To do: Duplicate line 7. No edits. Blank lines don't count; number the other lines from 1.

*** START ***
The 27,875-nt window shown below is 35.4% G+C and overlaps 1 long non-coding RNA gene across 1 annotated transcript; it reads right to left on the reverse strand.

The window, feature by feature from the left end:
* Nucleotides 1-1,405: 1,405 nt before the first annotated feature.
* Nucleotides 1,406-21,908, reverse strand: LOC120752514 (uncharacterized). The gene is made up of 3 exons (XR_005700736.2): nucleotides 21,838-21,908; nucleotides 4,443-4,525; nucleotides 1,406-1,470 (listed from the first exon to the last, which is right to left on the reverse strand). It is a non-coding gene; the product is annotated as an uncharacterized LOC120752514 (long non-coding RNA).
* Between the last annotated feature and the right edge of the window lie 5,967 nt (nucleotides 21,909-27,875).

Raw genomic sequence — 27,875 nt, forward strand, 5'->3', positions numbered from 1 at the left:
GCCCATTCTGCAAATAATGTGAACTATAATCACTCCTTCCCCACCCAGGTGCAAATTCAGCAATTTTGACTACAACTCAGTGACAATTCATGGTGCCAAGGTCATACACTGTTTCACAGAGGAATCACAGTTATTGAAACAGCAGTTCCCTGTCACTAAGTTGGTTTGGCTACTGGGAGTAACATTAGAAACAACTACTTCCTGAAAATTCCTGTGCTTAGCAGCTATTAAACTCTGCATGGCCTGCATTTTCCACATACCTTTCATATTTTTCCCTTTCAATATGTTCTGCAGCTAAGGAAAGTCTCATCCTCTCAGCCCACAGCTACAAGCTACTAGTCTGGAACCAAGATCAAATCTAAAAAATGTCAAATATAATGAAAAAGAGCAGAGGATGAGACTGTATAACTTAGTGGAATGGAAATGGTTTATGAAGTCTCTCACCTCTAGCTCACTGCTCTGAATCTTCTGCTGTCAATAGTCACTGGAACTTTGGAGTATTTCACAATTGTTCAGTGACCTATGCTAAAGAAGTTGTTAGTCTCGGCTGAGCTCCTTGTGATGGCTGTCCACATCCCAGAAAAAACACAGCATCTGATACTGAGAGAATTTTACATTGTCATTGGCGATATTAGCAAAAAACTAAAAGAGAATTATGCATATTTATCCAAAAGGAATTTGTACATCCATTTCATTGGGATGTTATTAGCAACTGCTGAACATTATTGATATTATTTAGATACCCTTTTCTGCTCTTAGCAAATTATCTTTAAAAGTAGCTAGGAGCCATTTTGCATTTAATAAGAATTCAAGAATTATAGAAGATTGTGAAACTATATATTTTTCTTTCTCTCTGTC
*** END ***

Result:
GCCCATTCTGCAAATAATGTGAACTATAATCACTCCTTCCCCACCCAGGTGCAAATTCAGCAATTTTGACTACAACTCAGTGACAATTCATGGTGCCAAGGTCATACACTGTTTCACAGAGGAATCACAGTTATTGAAACAGCAGTTCCCTGTCACTAAGTTGGTTTGGCTACTGGGAGTAACATTAGAAACAACTACTTCCTGAAAATTCCTGTGCTTAGCAGCTATTAAACTCTGCATGGCCTGCATTTTCCACATACCTTTCATATTTTTCCCTTTCAATATGTTCTGCAGCTAAGGAAAGTCTCATCCTCTCAGCCCACAGCTACAAGCTACTAGTCTGGAACCAAGATCAAATCTAAAAAATGTCAAATATAATGAAAAAGAGCAGAGGATGAGACTGTATAACTTAGTGGAATGGAAATGGTTTATGAAGTCTCTCACCTCTAGCTCACTGCTCTGAATCTTCTGCTGTCAATAGTCACTGGAACTTTGGAGTATTTCACAATTGTTCAGTGACCTATGCTAAAGAAGTTGTTAGTCTCGGCTGAGCTCCTTGTGATGGCTGTCCACATCCCAGAAAAAACACAGCATCTGATACTGAGAGAATTTTACATTGTCATTGGCGATATTAGCAAAAAACTAAAAGAGAATTATGCATATTTATCCAAAAGGAATTTGTACATCCATTTCATTGGGATGTTATTAGCAACTGCTGAACATTATTGATATTATTTAGATACCCTTTTCTGCTCTTAGCAAATTATCTTTAAAAGTAGCTAGGAGCCATTTTGCATTTAATAAGAATTCAAGAATTATAGAAGATTGTGAAACTATATATTTTTCTTTCTCTCTGTC